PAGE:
And mostly I will edit your words when you're slamming yourself. This IS a hard place you're in, even if everything turns out peachy. You're not being a baby or a chicken or a wimp or anything else like that. You're scared, tired, anxious, freaked out and if you're still bleeding then you're probably super exhausted and anemic.

  • ctmbsikia
    ctmbsikia Member Posts: 757
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    Edibles? Better than smoking it. Hubs had an endless supply being dropped off. I used a brownie or cookie to help me sleep back then.

  • annadou
    annadou Member Posts: 46
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    runor

    I wish you the best possible outcome with your procedure

    I made the mistake of thinking I was safe- everyone around me did -all being so damm positive even my then onc

    This new one said that with positive nodes the first time it was almost certain that MBC would occur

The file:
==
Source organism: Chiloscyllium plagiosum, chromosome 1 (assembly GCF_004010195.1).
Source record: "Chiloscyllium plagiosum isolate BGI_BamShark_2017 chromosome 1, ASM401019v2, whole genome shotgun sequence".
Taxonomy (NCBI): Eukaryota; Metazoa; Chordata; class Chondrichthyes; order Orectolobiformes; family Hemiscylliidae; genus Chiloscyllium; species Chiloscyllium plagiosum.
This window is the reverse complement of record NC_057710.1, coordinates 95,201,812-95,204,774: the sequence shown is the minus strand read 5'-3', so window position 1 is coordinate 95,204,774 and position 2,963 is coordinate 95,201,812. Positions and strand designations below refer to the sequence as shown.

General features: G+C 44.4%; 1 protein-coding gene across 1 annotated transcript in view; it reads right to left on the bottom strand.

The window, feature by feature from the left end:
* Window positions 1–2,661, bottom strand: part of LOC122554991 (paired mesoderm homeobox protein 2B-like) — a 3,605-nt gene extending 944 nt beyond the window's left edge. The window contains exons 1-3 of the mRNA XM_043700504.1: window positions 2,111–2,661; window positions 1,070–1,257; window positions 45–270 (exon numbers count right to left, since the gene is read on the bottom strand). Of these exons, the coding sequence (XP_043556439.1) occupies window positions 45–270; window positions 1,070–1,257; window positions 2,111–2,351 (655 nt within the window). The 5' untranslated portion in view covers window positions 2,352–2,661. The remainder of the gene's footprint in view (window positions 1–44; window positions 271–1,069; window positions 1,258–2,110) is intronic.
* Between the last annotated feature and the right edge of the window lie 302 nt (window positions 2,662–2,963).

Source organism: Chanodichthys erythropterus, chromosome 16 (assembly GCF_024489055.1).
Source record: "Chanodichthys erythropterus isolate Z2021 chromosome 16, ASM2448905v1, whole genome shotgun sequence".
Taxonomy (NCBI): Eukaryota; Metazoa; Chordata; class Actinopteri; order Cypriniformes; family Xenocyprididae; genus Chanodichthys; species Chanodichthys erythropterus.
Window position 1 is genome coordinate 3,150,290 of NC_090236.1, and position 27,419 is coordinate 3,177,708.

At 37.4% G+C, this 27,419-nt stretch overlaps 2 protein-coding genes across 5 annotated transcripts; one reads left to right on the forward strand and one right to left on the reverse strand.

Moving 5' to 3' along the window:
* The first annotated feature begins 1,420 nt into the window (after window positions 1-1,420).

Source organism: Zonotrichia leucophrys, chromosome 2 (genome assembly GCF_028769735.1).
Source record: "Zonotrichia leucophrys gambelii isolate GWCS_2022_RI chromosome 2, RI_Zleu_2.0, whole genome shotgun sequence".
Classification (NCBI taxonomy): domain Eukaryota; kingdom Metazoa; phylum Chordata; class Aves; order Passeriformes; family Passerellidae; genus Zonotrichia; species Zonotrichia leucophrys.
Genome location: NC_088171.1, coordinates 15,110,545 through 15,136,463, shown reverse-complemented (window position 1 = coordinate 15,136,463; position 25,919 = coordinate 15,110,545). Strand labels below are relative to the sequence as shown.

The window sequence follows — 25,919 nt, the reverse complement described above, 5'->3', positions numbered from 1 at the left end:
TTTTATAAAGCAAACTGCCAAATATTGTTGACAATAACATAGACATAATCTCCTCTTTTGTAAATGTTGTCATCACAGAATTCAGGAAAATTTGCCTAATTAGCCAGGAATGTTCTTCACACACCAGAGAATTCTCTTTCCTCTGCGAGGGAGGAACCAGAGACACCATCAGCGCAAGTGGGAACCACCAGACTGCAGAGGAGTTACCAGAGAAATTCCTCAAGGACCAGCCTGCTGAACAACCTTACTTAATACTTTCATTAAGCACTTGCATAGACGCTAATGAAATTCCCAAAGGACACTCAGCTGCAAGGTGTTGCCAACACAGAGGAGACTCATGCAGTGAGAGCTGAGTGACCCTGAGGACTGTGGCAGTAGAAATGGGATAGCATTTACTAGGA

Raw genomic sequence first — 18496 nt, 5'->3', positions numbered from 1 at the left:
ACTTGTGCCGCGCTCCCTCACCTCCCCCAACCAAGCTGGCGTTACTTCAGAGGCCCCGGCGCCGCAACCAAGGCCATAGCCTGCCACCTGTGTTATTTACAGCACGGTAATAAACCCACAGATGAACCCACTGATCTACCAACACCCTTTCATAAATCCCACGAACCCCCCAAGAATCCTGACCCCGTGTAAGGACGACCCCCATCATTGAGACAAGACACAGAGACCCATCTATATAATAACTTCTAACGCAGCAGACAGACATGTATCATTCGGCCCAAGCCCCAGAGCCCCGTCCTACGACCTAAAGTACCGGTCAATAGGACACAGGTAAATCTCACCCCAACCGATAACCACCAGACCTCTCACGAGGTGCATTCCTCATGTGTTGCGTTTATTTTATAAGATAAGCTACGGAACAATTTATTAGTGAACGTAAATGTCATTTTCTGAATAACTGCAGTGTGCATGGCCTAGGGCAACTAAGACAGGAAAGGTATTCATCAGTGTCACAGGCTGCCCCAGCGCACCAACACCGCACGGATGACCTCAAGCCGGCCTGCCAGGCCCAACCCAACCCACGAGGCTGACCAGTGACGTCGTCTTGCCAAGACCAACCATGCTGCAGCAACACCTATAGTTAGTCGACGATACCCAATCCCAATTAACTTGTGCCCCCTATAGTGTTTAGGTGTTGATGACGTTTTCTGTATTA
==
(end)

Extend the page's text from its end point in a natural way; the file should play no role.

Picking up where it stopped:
No one told me that at the get go-too hung up on the five years and being positive

    So ,yes, I have days of spiraling out of control with panic other days in denial or fright and I try to remember my mother saying to us as kids to be grateful for what you have got and that you are healthy (there was poliomyelitis around )

    So I am grateful (most of the time ) to have lived in this wonderful universe,to never have been hungry,homeless, war stricken or sick .To have been lucky enough to pass on my DNA which was passed on to me through thousands of generations of ancestors who made it through fires,famines and all sorts of tortuous things

    Just hope nature will be kind and recycle me into something nice when the time comes

    Scans tomorrow to check progress -hope there’s no shitstorm waiting for me